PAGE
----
Weekly Featured Essay
In this week’s featured essay, Cynthia Aarons reflects on her childhood piano teacher and links those memories to her own current circumstances in a heart-achingly honest meditation on loneliness and the nature of passion.
by Cynthia Aarons
To the backdrop of Regan’s echoing words Mr. Gorbachev, tear down this wall—I took piano lessons. When no one was looking, my favorite thing to play instead of practicing was Animal from Sesame Street (if he played piano) and Don Music, the frustrated composer. I dramatized Don Music’s cries when he couldn’t remember the next note and the screeches of elation when he played like a concert pianist. Or I played “Thunderstorm,” every novice’s best number. I started with a gentle rain tickling the upper register of the highest octaves, then as “Animal,” cascading down into a violent, formidable nightmare of the booming keys, a roar that would be the perfect soundtrack to any mansion murder. It was in these moments that I was a messenger of a distant music that I alone was privileged to hear and transmit. Eighty-eight keys produce a million variations of seven notes. I could feel the power of the keys stretched out before me, realizing that any melody could be played by any ambidextrous child. The piano teaches children that anything in the world is possible.
Turkey on the Strip
by Susan Eve Haar
There are many appeals to Las Vegas aside from my brother—my youngest, at a California college, will not come east; we all have a taste for sleaze; a few of us like to gamble; and we have a super discount suite in the best new hotel in town, courtesy of my kids’ pal Dan, a dropout from the Cornell School of Hotel Management. The suite is a triumph, glittery and luxurious, and the price is certainly right.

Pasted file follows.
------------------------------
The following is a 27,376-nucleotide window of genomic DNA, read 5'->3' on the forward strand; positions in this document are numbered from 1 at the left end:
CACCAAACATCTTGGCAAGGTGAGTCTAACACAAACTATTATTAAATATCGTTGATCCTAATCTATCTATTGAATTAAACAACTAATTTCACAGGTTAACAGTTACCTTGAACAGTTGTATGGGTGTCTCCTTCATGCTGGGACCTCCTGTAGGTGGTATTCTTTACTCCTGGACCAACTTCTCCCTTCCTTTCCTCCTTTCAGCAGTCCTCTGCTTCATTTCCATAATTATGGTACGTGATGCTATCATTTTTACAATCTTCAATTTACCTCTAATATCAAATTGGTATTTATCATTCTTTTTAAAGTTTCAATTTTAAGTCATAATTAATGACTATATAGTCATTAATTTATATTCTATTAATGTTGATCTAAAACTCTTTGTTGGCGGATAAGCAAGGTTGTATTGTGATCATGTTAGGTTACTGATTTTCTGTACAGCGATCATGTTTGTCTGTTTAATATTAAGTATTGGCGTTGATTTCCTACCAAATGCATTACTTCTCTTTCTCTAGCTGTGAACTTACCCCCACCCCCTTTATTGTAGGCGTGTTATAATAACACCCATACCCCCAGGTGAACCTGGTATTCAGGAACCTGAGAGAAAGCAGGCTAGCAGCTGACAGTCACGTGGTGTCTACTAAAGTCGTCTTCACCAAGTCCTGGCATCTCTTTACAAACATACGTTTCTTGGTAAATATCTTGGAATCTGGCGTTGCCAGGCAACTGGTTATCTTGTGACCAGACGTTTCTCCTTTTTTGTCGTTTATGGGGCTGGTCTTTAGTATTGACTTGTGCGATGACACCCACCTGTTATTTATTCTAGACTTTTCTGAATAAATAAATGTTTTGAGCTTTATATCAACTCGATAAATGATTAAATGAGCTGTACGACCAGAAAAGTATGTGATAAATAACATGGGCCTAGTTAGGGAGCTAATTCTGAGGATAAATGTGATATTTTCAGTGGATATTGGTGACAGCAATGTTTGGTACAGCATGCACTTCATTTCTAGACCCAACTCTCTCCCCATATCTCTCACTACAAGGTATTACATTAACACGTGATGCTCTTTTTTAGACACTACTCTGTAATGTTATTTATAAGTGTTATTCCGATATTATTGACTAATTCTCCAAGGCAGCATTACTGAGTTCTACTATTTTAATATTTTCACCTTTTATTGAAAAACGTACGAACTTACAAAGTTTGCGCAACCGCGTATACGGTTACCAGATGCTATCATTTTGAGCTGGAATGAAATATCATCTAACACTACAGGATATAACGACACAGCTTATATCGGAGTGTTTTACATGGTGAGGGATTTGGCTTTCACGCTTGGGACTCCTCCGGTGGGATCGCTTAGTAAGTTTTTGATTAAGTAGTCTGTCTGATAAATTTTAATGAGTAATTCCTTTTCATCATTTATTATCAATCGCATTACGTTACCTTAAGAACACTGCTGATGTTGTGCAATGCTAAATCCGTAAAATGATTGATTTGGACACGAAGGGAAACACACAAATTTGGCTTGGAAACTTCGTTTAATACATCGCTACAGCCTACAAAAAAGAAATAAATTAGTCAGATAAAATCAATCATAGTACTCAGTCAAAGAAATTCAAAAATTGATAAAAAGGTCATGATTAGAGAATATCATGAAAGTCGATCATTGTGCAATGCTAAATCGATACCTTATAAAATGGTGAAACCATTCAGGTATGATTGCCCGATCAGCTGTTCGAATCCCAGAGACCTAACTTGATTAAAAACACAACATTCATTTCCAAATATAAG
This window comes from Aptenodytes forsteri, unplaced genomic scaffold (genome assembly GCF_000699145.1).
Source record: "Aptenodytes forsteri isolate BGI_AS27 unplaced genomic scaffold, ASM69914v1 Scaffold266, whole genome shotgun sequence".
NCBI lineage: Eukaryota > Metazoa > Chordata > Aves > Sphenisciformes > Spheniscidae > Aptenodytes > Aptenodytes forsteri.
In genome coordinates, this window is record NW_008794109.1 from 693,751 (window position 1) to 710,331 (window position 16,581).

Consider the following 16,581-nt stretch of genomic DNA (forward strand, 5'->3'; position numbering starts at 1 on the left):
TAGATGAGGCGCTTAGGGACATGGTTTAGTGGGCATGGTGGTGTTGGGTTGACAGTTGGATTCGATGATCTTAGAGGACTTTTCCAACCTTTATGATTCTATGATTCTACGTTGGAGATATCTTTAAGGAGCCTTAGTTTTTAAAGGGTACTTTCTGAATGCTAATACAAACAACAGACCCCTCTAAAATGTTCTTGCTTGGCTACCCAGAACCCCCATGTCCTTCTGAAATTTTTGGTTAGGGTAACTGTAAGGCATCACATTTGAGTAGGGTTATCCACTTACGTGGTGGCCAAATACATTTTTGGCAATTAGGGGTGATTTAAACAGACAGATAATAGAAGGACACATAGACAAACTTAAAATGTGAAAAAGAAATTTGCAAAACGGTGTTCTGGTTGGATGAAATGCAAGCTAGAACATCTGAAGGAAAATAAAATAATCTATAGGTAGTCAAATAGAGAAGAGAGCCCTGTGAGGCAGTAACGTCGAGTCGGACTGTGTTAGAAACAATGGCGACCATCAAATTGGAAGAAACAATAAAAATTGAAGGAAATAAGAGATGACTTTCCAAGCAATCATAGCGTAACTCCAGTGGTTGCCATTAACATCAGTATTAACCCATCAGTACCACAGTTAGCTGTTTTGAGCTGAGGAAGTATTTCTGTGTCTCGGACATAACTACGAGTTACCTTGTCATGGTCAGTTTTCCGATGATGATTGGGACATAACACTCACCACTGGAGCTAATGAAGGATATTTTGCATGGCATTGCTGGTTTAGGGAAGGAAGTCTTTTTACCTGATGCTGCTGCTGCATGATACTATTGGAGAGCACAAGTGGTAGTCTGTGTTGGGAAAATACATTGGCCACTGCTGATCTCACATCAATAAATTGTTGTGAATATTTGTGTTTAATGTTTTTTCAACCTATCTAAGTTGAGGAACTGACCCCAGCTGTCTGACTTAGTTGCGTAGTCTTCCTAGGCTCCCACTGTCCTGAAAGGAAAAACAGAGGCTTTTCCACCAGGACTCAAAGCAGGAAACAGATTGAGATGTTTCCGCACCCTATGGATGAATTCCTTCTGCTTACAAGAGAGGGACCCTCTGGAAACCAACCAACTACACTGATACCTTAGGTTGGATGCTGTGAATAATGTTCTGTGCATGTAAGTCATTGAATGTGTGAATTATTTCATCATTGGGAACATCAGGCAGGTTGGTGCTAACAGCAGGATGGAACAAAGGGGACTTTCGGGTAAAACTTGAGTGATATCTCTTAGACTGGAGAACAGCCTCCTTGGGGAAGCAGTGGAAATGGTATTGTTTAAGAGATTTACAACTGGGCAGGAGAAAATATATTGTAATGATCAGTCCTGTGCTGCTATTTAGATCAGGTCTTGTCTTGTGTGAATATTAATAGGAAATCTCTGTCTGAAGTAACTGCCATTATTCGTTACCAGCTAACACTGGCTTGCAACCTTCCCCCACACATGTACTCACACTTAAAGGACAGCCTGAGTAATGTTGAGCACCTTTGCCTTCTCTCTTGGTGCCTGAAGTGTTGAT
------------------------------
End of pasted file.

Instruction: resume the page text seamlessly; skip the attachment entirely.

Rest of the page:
Everything is spanking new. The side-tables are classics designed by Eames. They look like giant chess pieces, flat-topped pawns or de-crenellated castles. The muted greens of rug and fabric suggest an oasis suspended over the strip that unspools outside the gigantic living room window. There’s a bar lined with modern Danish glassware and sparkling light fixtures, suspended circles hung with cut-crystal balls that refract and reflect the light. Bits of rainbow ready for the Cinderella’s ball. I desire them. I feel the itch to pilfer. I stand on a chair and reach up, de-looping one of the crystal drops that cluster on the fixture, attached only by a delicate wire. It’s easy, really. Like so many illicit acts, I slide right into it. Holding the crystal in my palm, I feel the weight of it. I admire its many facets and its secretive translucence that pretends to show all but refracts into abstraction. Listen, it is a beautiful object. I hop down and carry it into the next room to show my kids, who are lolling on majestic beds.
The Granny, the Grocer and the Cobbler
The phone roused me near midnight, and I pulled back the covers and stumbled toward it. I’d hardly managed a hoarse hello when my mother’s voice rushed at me from the other side of the Atlantic, wide awake and seemingly oblivious to the five-hour time difference.
I could tell from her voice everything was fine. More than fine, it seemed.
“How’s the trip?” I asked as I climbed back into bed and propped a pillow between my back and the knobby brass headboard.
“Great,” she yelled. “We’re having a grand time. We’re in a pub.”
Mom was shouting, no doubt because of the noise around her, but also because she was unaccustomed to speaking to me from so far away. Mostly, I think she was yelling because she was—uncharacteristically—a bit tipsy. I pictured her always-pink cheeks flushed a shade deeper. I imagined the comical scene in a dark, smoky pub as she and Dad had figured out how to place an international call.